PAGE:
Via Instapundit, I read that Governor Paterson has suggested that the great state of New York may have to follow the great state of California an issue IOUs instead of checks to taxpayers to whom it owes money.
Like California, which last year issued $2.6 billion of IOUS during a lengthy budget battle, New York might have to pay its bills this way for the first time since the 1980s because the Legislature has not enacted a $135 billion budget more than two months after the deadline.
So far, New York state has dodged a shutdown — the equivalent of a mass strike by public workers — because the Legislature has enacted Paterson’s emergency spending bills.
But now two Democratic senators have suggested they might reject next week’s temporary spending bill, forcing Paterson to seek the votes of Republican senators.
“You could have anarchy literally in the streets if the government shut down,” Paterson told WBEN radio.
Is that so, Gov? Do you really think the people of New York (or anywhere else in the United States, come to that) would put up with “anarchy literally in the streets” for more than about half and hour before they made sure that you, and politicians like you, were pursuing another line of work.
Besides, when you talk about the government “shutting down” the reason tat most people sprout a smile is that they know that most firefighters and police will stay on the job no matter what. They know that “government shutting down” means primarily that you stop paying the tens of thousands of professional leaches who drawn a government — i.e., a taxpayer-funded — paycheck without (let us be candid) doing much of anything. Savor the phrase “government shutting down” the next time you visit the DMV or the next time you have some interaction with some other government official — the next time, e.g., you catch sight of your state senator or congressman. Doesn’t sound so bad does it?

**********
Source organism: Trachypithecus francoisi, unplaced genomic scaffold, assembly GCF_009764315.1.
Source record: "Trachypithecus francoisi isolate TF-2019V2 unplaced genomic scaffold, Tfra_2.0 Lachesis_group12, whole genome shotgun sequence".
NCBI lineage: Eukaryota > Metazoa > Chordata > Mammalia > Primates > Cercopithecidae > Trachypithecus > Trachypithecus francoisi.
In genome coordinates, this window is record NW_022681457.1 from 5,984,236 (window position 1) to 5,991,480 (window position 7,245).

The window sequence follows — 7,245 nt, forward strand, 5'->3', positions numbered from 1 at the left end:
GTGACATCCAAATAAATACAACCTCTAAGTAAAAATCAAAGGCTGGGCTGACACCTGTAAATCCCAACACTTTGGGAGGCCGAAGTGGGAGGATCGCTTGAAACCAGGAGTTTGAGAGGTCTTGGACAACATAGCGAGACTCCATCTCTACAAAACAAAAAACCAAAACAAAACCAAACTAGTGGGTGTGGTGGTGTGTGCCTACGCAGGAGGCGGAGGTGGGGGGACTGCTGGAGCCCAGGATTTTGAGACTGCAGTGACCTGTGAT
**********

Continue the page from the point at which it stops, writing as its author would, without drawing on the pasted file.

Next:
And here’s a policy suggestion that I offer free and for nothing. If New York offers its citizens IOUs instead cash, citizens should do the same come April. After wading through the pages of gibberish that our legislators have thoughtfully provided under the rubric of your tax returns, they should enter the amount owed, sign on the dotted line, and enclose an IOU instead of a check. If an irresponsible and fiscally incontinent state can hold on to your money (and you should never forget that it is your money), then you are justified in practicing a little self-defense and treating the state with a little of the contempt with which it treats you. If five or ten or a hundred people did it, it wouldn’t make much difference. What if five or ten thousand people did?